By trying to tackle both the immediate problem facing the critically needy NOW, and at the same time preparing community members to take responsibility for the training and development of their own people, LIVINGWAY EDUCATION believes that it is creating a REAL AID solution. Working ‘with’ community leaders to build additional capacity to overcome difficult conditions, encouraging the construction of social capital in the form of improved networks among leaders and by providing opportunity for those who were skilled to obtain recognition – and payment! – for their willingness to participate in the process of community building. This is what LIVINGWAY EDUCATION believes is a living aid solution.Please pray that God will bless this community and enable greater self-reliance
Director SENTAfrica & LWE
- In this way the Teaching Centre would be used within the community to build community and economic capital. LWE feels that the measures it hopes to take are not stand alone strategy, but twin measures in a single strategy. By linking the lack of harvested food to the lack of relevant skills in food production, LWE hopes to work with the village headmen to transfer relevant skills and abilities, so that all might be raised to the level of the most able. By doing this at the same time as working to alleviate critical need, LWE hopes to be a servant to the community. Those who teach their skills will not only make some additional money, but their status in the community will be enhanced by those whose opinions count the most – the traditional authorities in rural Malawi.
- Pastor Yunusu then saw the proposed beneficiaries and assessed their need. He also encouraged and prayed for them. After this exercise; a relief package was procured and given to each of the beneficiaries.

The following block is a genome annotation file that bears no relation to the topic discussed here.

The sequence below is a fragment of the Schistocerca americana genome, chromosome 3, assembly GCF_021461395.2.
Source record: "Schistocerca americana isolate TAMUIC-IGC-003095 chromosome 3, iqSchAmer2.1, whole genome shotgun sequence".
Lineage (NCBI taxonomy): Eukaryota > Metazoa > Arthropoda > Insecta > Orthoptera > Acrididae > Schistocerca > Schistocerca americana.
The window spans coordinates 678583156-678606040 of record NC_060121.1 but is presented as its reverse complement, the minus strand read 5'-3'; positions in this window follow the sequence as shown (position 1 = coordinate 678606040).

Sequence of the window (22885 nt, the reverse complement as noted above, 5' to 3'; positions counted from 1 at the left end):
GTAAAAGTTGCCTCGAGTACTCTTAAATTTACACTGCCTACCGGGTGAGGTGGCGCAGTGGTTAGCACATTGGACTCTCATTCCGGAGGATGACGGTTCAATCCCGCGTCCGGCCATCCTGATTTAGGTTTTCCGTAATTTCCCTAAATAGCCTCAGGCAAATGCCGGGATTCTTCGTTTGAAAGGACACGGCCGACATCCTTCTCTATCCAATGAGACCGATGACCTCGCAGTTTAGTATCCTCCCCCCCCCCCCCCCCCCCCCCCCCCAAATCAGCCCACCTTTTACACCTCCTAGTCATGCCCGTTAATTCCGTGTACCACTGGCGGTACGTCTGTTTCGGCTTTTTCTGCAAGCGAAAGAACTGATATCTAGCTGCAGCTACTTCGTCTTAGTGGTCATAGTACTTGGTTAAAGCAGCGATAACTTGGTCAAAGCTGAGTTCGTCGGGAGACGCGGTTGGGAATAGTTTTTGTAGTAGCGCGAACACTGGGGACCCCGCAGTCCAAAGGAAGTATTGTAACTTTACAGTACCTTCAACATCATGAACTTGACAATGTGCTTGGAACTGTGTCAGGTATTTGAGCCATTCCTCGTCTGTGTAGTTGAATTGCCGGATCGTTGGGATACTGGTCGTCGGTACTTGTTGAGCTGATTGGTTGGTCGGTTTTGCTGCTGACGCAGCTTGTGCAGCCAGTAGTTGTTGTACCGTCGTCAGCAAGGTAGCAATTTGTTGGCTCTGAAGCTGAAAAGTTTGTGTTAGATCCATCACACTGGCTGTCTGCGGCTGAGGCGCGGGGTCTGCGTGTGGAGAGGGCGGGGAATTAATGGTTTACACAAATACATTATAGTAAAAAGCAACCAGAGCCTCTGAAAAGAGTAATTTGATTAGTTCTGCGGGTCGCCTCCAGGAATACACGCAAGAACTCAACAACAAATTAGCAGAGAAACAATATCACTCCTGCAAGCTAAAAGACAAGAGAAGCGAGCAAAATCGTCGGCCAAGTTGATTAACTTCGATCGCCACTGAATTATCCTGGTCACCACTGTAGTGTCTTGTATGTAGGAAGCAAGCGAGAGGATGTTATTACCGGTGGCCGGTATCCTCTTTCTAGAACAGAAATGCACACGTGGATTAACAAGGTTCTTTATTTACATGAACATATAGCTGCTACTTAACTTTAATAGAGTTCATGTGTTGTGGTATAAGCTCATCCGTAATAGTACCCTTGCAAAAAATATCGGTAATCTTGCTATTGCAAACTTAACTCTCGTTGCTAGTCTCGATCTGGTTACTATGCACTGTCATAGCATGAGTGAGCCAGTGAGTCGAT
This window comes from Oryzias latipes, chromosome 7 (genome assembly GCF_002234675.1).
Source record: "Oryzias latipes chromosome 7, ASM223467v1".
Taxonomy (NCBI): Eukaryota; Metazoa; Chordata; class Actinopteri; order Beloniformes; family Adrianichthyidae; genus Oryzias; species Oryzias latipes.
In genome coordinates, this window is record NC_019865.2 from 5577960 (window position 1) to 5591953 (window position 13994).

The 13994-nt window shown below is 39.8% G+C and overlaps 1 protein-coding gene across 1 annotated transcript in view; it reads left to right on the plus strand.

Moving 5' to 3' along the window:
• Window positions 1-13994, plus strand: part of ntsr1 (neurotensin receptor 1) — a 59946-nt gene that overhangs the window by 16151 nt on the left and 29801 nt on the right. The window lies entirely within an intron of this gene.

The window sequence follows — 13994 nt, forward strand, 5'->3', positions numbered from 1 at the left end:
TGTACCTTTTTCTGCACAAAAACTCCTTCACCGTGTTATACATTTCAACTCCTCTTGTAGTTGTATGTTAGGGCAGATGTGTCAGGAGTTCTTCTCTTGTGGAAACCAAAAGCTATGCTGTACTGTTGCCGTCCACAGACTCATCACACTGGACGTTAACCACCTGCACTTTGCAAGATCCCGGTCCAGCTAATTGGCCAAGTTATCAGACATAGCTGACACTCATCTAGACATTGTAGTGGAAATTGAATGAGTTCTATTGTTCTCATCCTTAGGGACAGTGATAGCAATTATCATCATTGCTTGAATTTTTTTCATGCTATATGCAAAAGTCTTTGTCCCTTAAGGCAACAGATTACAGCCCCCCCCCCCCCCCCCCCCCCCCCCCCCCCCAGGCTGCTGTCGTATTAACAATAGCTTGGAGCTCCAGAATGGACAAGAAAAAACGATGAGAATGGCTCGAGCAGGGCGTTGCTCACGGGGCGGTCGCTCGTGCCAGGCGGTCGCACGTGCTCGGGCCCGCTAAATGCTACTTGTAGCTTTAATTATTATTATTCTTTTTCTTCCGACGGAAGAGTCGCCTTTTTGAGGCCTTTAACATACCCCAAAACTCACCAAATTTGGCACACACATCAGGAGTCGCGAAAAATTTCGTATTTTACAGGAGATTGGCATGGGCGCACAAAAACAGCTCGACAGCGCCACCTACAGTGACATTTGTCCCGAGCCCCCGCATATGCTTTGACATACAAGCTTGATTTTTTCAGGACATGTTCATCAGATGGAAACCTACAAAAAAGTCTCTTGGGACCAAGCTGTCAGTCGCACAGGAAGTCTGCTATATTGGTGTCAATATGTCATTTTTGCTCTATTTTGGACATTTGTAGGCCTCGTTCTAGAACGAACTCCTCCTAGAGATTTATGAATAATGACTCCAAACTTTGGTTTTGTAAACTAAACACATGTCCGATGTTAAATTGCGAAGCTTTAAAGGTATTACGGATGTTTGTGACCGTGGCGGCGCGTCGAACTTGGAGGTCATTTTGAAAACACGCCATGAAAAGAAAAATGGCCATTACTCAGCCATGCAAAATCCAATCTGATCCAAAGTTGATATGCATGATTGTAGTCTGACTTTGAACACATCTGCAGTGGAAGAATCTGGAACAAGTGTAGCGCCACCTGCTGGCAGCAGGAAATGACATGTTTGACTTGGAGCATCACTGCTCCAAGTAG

- Pastor Yunusu made a field visit to the villages represented by the headmen. Names of 90 beneficiaries from 30 village heads and an additional 10 from the Khwidzi Full Gospel Church were identified. These names were submitted to Group Village head man Khwidzi who then took the names to Pastor Yunusu at LWE site.
Doing need assessment:
- One further thing had to be acknowledged. There were still those in the community whose ability to farm, and therefore grow sufficient for their family, was impaired because of circumstances beyond their control. Those who could be identified as being in ‘critical need’ should also have their names submitted to LIVINGWAY so that emergency relief could be given. These names were handed over to the village headman, Khwidzi, and then passed on to Pastor Yunusu Banda.
LIVINGWAY help for the critically needy:
- However something may need to be done to ensure that good ideas are passed on. It was agreed that the village head-men would identify those in their village who were capable and willing to come forward to teach others at the LIVINGWAY teaching centre. These ‘teachers’ would be paid by LIVINGWAY EDUCATION to pass on their knowledge and food security skills. The village headmen would identify others who would benefit from this training. In making the identification, the village head-men were helping the community to transfer skills and improve the social networking. This would go a long way to developing greater capacity in the community. Local leaders, local solutions leading to greater self-reliance.
- Sharing good ideas with neighbours and encouraging good practice would be the first step in making sure that more food was going to be grown in the coming years.
- These excellent suggestions were discussed by the village leaders. It was realised that any solution costing a lot of money to implement would be unlikely to be implemented.